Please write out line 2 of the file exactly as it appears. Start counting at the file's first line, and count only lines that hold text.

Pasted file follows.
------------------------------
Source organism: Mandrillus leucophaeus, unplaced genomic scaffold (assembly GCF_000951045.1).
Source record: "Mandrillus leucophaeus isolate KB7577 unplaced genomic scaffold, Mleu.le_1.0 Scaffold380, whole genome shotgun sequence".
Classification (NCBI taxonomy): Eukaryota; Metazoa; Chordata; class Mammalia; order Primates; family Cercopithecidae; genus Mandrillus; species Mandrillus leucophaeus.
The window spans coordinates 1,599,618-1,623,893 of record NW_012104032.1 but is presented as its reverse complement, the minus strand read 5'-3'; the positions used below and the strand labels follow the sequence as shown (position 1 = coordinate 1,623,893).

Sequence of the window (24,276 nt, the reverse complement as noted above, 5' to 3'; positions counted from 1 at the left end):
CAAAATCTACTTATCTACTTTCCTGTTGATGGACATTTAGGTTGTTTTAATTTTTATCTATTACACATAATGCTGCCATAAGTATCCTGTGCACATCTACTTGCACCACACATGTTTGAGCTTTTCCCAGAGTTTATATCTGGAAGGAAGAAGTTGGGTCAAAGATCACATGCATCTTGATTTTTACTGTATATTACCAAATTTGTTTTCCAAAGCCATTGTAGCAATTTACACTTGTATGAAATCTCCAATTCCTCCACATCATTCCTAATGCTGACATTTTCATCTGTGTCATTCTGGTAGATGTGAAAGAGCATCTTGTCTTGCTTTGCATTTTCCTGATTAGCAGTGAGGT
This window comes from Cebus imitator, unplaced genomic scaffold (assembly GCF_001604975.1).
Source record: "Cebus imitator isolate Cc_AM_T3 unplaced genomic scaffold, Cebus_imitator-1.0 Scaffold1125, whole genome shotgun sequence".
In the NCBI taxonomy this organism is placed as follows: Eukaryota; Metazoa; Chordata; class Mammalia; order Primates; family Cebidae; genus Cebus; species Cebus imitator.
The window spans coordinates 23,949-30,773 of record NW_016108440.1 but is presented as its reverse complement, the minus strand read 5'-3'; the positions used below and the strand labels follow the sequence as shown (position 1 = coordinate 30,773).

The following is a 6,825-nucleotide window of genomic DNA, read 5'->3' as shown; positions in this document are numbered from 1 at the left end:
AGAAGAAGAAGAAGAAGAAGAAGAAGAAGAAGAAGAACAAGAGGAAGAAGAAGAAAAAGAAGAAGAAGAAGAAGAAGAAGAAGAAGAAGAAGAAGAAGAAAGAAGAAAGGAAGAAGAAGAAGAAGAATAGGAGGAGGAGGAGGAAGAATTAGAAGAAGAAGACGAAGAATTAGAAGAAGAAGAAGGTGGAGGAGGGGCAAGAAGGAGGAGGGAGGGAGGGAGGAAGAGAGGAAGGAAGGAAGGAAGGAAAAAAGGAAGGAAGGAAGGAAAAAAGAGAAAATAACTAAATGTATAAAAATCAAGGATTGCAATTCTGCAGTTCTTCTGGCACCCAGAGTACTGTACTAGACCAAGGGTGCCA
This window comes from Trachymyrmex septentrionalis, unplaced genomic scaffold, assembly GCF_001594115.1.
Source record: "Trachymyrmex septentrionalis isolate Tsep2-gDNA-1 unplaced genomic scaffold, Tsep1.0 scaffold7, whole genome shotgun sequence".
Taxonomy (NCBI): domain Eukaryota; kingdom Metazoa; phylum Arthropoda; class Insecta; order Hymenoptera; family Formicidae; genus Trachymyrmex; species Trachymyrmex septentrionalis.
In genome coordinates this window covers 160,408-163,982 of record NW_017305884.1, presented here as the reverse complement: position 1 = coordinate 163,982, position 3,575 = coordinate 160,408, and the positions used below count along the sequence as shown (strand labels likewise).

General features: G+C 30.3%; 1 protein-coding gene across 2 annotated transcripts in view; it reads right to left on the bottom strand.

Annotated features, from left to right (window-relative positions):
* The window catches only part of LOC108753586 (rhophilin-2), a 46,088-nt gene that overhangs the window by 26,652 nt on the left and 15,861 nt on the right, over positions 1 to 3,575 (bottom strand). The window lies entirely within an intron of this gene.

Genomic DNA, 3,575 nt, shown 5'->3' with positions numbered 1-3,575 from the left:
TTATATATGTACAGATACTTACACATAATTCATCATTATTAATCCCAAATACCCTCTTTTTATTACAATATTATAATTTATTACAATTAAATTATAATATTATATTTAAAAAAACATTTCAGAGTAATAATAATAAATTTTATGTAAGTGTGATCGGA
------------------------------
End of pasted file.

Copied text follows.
Source record: "Mandrillus leucophaeus isolate KB7577 unplaced genomic scaffold, Mleu.le_1.0 Scaffold380, whole genome shotgun sequence".